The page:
I praised her of course for finding the curb so well and then turned us around. At one point Nala turned a hard right down a street. I wouldn't have gone, but I heard the beeping of a crossing and walked that way to see if I could catch someone crossing to see if they could help. There always sem to be a plethora of other pedestrians at crossings and so it seemed like my best bet to find help. I asked a man coming toards me and an older woman chimed in. Between the two of them I was headed off in the right direction, but when I reached the street they gave me directions to, I wasn't sure where to go from there. So, I accosted another woman who I could hear coming because she was wearing high heels. It just so happened she was heading to the building I was going to. So she walked the rest of the way with me. I still have no idea where I was or where I came from, but Nala had us going back on the right track; whether by accident or on purpose I guess I'll never know.
To be honest, when it was all happening I sort of felt a bit traumatized. A bit dramatic I know, but my confidence was shot, but once we got to the office I needed I started seeing this whole thing in a different light.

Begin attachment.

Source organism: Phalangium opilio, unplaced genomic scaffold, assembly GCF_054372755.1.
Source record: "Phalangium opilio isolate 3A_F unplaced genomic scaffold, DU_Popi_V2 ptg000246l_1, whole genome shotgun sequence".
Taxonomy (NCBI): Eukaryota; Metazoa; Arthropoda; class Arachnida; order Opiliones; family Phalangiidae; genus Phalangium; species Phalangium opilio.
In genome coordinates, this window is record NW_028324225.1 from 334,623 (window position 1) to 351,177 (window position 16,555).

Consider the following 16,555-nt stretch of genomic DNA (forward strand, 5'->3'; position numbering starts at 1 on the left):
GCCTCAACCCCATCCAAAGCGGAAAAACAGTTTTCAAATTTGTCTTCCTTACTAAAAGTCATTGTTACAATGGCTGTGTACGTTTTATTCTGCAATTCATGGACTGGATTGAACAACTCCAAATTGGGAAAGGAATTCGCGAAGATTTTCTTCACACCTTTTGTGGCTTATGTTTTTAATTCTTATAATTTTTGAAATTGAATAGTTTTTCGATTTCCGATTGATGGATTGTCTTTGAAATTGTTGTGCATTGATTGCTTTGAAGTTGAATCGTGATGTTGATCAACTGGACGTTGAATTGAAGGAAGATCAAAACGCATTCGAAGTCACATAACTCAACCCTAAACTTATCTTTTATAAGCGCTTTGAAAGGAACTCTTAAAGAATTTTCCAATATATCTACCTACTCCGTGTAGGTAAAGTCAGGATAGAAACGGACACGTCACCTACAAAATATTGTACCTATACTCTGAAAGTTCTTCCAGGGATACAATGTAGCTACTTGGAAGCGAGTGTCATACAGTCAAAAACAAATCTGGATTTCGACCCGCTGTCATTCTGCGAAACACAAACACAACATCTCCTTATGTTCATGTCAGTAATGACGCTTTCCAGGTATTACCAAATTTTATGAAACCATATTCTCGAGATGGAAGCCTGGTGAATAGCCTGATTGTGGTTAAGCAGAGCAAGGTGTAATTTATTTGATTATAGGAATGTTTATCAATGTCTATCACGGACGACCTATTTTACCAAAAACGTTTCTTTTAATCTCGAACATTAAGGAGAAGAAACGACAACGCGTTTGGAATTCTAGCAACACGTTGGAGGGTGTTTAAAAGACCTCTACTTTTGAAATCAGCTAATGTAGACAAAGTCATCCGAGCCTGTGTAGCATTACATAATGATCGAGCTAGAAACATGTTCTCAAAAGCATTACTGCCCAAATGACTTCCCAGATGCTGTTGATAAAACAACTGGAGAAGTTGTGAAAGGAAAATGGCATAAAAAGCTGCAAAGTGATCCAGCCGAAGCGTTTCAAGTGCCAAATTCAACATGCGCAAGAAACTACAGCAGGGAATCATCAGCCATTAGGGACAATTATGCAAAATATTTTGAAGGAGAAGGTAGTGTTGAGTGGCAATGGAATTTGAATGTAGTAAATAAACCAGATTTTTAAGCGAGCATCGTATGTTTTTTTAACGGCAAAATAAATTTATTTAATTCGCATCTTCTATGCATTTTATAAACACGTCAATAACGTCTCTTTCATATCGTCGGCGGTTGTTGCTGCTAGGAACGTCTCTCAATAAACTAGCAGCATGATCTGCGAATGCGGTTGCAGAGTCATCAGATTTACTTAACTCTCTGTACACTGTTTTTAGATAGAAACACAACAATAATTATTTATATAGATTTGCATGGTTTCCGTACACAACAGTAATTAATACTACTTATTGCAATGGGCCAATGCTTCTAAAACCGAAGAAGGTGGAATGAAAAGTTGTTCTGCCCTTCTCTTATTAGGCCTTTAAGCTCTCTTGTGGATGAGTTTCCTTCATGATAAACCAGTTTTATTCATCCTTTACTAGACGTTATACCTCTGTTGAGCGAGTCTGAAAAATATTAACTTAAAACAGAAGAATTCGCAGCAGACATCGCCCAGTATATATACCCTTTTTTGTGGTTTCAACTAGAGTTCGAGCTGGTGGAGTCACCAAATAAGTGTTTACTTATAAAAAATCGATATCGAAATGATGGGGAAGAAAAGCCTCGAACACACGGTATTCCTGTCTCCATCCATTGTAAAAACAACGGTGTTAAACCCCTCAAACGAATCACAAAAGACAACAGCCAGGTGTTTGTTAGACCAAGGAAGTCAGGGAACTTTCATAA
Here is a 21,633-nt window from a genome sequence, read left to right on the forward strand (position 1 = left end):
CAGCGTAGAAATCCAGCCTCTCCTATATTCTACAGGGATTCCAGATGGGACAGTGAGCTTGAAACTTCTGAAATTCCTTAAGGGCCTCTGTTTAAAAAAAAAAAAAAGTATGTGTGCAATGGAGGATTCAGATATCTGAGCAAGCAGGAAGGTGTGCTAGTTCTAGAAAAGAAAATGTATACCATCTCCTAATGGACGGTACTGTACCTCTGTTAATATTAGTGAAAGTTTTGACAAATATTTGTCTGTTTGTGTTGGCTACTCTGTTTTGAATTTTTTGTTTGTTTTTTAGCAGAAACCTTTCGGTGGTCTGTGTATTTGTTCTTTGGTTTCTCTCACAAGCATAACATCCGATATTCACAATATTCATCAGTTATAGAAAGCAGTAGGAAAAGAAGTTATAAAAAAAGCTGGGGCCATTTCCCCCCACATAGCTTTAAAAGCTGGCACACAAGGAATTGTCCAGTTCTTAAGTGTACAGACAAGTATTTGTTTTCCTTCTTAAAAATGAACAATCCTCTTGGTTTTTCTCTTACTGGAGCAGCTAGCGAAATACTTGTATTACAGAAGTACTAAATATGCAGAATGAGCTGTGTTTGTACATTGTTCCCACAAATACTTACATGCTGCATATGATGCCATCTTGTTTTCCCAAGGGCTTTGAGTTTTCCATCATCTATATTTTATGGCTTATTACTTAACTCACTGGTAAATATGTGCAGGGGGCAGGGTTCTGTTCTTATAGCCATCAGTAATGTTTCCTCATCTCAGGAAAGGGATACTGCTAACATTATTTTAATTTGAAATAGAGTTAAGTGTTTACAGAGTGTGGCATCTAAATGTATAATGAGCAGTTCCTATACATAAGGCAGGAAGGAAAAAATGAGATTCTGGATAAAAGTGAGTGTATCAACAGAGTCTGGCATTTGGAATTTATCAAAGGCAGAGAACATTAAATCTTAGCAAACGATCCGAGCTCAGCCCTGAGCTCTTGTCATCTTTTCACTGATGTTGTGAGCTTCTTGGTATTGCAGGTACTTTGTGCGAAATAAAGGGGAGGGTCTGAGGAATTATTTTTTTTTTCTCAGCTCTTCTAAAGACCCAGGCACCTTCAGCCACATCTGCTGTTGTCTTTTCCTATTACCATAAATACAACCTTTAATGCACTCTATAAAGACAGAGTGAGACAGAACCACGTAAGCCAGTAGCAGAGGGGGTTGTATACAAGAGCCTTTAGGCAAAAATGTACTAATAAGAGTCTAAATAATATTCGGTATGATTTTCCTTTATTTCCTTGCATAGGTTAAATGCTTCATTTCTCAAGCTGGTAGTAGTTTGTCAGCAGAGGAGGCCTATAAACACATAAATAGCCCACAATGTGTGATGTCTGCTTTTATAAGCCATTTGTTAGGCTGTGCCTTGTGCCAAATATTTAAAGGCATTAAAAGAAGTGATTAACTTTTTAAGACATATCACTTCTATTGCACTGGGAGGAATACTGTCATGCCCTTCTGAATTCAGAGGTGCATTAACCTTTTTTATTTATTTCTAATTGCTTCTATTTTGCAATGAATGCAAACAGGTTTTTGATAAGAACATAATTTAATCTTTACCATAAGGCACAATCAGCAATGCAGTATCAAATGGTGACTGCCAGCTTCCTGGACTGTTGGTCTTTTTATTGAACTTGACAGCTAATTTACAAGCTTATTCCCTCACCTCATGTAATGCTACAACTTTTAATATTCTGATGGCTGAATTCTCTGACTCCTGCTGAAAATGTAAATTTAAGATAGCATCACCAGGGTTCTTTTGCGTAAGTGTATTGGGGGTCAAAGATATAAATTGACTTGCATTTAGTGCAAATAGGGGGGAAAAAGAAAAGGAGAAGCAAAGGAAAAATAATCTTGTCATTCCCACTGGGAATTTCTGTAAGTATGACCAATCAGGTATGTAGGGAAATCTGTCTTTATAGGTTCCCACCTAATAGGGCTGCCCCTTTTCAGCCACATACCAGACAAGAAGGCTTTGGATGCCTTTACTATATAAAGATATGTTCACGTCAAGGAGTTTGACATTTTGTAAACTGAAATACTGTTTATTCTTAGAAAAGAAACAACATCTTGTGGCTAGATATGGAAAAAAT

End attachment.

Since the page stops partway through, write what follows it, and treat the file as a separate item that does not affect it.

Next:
Nala and I are still very new. We are supposed to make mistakes now. If we had done this route perfectly the first two times and then messed up in a month's time, I'd be more concerned that something was going wrong. It also taught me that we can get to where we need, even if we have to ask for help. It actually made me feel more confident about our working relationship because even when I was getting flustered and worried, Nala kept her cool and kept doing what I asked her to. Sure, she pranced by the school building's door, but again, I think she's testing me. Upon me turning her around a few feet from the door, she happily found it. It's only been four weeks and so we'll get there. The trainer is coming by tomorrow which was a scheduled visit and I think we're going to go over the crossing we messed up both days. That should fix our problem. As for the buses? Let's just hope I get more aware bus drivers.  Either that or I am going to have to find a new way to identify the stop I want.